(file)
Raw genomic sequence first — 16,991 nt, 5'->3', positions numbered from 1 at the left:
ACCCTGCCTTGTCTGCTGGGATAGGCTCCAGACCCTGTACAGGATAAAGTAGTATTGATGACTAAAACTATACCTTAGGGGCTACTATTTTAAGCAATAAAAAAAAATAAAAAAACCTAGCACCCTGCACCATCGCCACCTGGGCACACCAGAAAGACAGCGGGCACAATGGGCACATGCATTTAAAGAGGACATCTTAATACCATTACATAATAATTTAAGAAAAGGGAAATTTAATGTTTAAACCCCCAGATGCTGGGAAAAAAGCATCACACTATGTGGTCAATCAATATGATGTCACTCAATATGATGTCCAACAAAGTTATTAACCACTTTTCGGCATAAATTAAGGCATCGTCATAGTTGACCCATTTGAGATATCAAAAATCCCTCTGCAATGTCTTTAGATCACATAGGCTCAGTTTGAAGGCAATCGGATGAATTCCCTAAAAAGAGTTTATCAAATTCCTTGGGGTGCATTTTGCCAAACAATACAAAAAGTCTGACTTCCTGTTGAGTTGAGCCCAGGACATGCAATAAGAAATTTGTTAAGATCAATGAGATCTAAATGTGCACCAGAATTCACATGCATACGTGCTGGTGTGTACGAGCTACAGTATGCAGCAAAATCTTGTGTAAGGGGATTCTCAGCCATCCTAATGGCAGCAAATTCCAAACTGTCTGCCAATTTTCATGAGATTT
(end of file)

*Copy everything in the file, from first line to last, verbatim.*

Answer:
Raw genomic sequence first — 16,991 nt, 5'->3', positions numbered from 1 at the left:
ACCCTGCCTTGTCTGCTGGGATAGGCTCCAGACCCTGTACAGGATAAAGTAGTATTGATGACTAAAACTATACCTTAGGGGCTACTATTTTAAGCAATAAAAAAAAATAAAAAAACCTAGCACCCTGCACCATCGCCACCTGGGCACACCAGAAAGACAGCGGGCACAATGGGCACATGCATTTAAAGAGGACATCTTAATACCATTACATAATAATTTAAGAAAAGGGAAATTTAATGTTTAAACCCCCAGATGCTGGGAAAAAAGCATCACACTATGTGGTCAATCAATATGATGTCACTCAATATGATGTCCAACAAAGTTATTAACCACTTTTCGGCATAAATTAAGGCATCGTCATAGTTGACCCATTTGAGATATCAAAAATCCCTCTGCAATGTCTTTAGATCACATAGGCTCAGTTTGAAGGCAATCGGATGAATTCCCTAAAAAGAGTTTATCAAATTCCTTGGGGTGCATTTTGCCAAACAATACAAAAAGTCTGACTTCCTGTTGAGTTGAGCCCAGGACATGCAATAAGAAATTTGTTAAGATCAATGAGATCTAAATGTGCACCAGAATTCACATGCATACGTGCTGGTGTGTACGAGCTACAGTATGCAGCAAAATCTTGTGTAAGGGGATTCTCAGCCATCCTAATGGCAGCAAATTCCAAACTGTCTGCCAATTTTCATGAGATTT